I strongly condemn Israel’s approval of the building of over 2 000 additional units in the West Bank, which is under Israeli occupation. The actions taken disregard international law and relevant United Nations resolutions, and irreparably damage the peace process. Opposing these practices, which violate the inalienable rights of Palestinian people, is an obligation in terms of law and conscience. I call on the members of the Parliamentary Assembly to fulfil that obligation. Moreover, the Jewish nation State law adopted on 19 July 2018 by the Israeli Parliament tramples universal principles of law and disregards the rights of the Palestinian citizens of Israel.

      The PRESIDENT – Mr Türkeş, you are departing from the subject of the debate. Under the rules, I call you to order. You may resume your speech, but you must stick to the subject of the debate.

      Mr TÜRKEŞ (Turkey) – Well, it is still what Israel is doing. I can, of course, talk about nine years ago, when Muhammad al-Durrah, a nine-year-old child, was killed out in the street. He was not throwing a stone; he was caught in Israeli military fire. He was just hiding behind his father. He did not have a stone in his hand, he had nothing, but he was shot by Israeli military men and nothing was done against them. That is the point when they got away with the crime they committed –

      The PRESIDENT – But, Mr Türkeş, that is not about the topic of this debate either. The debate is about the Palestinian minors in the Israeli justice system. That is very precise.

      Mr TÜRKEŞ (Turkey) – Muhammad al-Durrah was a Palestinian minor.

      Mr WHITFIELD (United Kingdom) – I acknowledge the report and congratulate the rapporteur and the Committee for their thorough work in producing it and in highlighting a great wrong that continues, as it has done for many years.

      In 2013, UNICEF produced a report, “Children in Israeli Military Detention: Observations and Recommendations”, which concluded that, “the ill-treatment of children who come in contact with the military detention system appears to be widespread, systematic and institutionalized throughout the process”. In 2012, funded by the UK Government, a group of senior UK lawyers published an independent study entitled “Children in Military Custody”. Published, it found that Israel was in breach of at least eight of its international legal obligations under the UN Convention on the Rights of the Child and the fourth Geneva Convention, due to its treatment of Palestinian children held in military detention. The UK report suggested 40 recommendations, ranging from arrest to interrogation, bail hearings, plea bargaining, trials, sentencing, detention, complaints and monitoring. In 2017, Military Court Watch stated that only one of the UK report’s recommendations, the separation of children from adults in detention, had been substantially implemented.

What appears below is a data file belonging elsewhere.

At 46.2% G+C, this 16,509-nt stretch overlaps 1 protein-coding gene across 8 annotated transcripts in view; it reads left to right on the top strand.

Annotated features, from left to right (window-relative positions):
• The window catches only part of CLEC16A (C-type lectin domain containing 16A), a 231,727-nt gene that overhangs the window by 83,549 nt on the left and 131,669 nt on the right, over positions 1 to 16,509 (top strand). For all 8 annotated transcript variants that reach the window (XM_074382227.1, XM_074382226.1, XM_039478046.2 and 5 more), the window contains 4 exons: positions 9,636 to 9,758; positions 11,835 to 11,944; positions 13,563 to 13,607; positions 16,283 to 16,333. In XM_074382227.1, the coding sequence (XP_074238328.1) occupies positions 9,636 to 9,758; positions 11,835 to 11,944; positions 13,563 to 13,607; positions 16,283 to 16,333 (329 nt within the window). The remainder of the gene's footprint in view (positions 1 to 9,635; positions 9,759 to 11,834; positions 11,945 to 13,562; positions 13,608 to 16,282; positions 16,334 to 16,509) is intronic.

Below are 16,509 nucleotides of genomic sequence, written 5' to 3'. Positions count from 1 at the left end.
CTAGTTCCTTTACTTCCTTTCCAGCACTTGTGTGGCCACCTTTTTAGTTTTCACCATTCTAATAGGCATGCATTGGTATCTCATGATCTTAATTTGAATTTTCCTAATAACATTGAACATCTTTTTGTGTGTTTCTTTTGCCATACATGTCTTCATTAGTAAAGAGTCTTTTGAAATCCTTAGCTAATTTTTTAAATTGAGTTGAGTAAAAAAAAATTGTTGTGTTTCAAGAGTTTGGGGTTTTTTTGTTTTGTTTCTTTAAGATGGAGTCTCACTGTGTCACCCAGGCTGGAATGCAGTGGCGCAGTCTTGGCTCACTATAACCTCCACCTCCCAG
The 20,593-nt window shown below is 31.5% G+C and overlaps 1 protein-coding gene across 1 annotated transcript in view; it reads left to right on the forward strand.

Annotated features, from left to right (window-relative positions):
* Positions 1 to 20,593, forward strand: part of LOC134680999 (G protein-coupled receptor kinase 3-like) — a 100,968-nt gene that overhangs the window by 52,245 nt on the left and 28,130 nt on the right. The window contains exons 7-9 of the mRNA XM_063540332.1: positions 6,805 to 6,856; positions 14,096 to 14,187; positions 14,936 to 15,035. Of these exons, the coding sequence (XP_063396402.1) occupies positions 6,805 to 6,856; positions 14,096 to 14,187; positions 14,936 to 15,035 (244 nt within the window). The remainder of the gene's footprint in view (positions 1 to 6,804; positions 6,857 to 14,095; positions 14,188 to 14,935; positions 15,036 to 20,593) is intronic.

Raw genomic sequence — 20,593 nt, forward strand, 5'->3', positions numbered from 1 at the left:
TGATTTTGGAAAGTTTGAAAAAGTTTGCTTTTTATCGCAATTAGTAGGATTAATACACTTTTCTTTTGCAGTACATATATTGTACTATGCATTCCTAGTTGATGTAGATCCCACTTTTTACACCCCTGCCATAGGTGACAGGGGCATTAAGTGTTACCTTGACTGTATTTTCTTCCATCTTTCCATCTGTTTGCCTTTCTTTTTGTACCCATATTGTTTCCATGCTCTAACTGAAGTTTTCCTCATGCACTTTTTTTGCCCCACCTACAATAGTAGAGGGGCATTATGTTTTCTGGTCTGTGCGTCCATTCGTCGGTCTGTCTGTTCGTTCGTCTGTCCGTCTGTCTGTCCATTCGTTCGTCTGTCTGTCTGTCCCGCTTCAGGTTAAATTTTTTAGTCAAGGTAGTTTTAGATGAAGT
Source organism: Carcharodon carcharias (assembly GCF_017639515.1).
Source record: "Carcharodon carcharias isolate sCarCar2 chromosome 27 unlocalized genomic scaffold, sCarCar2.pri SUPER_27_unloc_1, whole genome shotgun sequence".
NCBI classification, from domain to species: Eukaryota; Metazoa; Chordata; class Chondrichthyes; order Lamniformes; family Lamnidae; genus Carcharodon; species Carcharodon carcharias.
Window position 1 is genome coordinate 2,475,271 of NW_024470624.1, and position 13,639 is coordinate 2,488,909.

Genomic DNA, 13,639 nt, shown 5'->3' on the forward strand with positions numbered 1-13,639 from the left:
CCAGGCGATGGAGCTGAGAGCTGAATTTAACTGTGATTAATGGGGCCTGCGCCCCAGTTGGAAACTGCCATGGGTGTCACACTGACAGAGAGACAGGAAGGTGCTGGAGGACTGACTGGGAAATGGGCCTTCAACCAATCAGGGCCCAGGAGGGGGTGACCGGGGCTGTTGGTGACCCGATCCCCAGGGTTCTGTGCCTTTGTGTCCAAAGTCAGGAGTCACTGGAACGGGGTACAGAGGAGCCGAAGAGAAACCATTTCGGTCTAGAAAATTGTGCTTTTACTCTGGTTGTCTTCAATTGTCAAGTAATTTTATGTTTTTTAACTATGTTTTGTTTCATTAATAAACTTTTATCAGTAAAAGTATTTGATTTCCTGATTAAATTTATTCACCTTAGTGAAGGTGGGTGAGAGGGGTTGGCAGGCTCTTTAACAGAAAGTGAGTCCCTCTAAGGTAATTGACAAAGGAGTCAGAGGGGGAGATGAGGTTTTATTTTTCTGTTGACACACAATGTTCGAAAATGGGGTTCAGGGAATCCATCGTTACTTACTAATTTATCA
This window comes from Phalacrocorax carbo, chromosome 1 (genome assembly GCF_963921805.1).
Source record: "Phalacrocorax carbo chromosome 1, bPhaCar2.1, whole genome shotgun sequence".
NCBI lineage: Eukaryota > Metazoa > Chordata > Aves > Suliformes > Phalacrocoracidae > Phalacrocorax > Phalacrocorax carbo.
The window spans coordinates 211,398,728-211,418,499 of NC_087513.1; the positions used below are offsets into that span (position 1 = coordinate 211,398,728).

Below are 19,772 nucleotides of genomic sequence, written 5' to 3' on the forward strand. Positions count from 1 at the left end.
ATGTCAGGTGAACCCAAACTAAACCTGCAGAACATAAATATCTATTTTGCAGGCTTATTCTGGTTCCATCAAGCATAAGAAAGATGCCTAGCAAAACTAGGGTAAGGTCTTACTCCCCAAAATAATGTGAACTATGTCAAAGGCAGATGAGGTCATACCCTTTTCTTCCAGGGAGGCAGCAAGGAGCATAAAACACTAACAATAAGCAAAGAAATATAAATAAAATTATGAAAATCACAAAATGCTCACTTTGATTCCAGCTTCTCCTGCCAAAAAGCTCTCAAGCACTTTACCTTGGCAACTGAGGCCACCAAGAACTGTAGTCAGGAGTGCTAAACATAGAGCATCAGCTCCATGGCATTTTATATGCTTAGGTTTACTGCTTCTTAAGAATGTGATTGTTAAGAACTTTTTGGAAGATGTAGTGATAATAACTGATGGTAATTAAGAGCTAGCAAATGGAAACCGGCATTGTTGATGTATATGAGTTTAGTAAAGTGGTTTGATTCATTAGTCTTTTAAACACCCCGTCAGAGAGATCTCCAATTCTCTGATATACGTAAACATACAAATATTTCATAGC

The empirical evidence is clear: half a decade after the publication of UNICEF’s and the UK lawyers’ reports there has only been very limited implementation by the Israeli authorities of the recommendations. The report today rightly draws on Article 3 of the UNCRC, which states that children are first and foremost children and should be treated as such. Even when a child comes into conflict with the law, be it due to persuasion from others, indoctrination, reward or perhaps even choice, those people who seek to detain, investigate, charge and try the child must base such actions on what is in the best interest of the child.

      Child justice, as we have heard today, is no excuse for letting a child off; it is about how to deal with that young person. Military Court Watch reports that, in the 80 testimonies it collected in 2017, 81% of the children reported not having access to a lawyer before interrogation. As a result, most children still consult a lawyer for the very first time in a military court, after the critical interrogation phase is over. Given that context, the UK legal charity Lawyers for Palestinian Human Rights has implemented a “Know Your Rights” campaign, in partnership with Defence for Children International, to empower and educate Palestinian children in the occupied West Bank to secure their basic rights if detained by the Israeli military system.

      Children are but children once. If they do not witness or experience, or indeed are not nurtured in, a blanket of human rights, how can we expect them as adults to display, promote and defend others’ human rights? We have heard today that there are more facts that have been left out; we have heard about media, leaders and politicians. We have heard that there are two sides to the story; well, there are two adult sides to the story. The children involved, as Article 3 states, are first and foremost children.

      Ms ALQAWASMI (Palestine, Partner for Democracy) – I thank the rapporteur for this objective report and thank this Assembly for showing its commitment to its values in raising this issue. The violation of children’s rights occurs not only through detention, but in many other ways. The major violation is to their lives, the killing of Palestinian kids and minors assassinated by Israeli soldiers who then accuse them of stabbing – although you very rarely find victims – and the killing of Palestinian minors by settlers. In 2014, Mohammed Abu Khdeir, a 12-year-old boy, was kidnapped early in the morning by settlers and burned alive by them. One day before his killing, the Israeli Knesset member Ayelet Shaked incited the killing of Palestinian children, calling them “little snakes”. In 2015, Ahmed Dawabsheh, a five-year-old boy, was burned at midnight with his family by settlers. His parents and brother died and he was severely burned.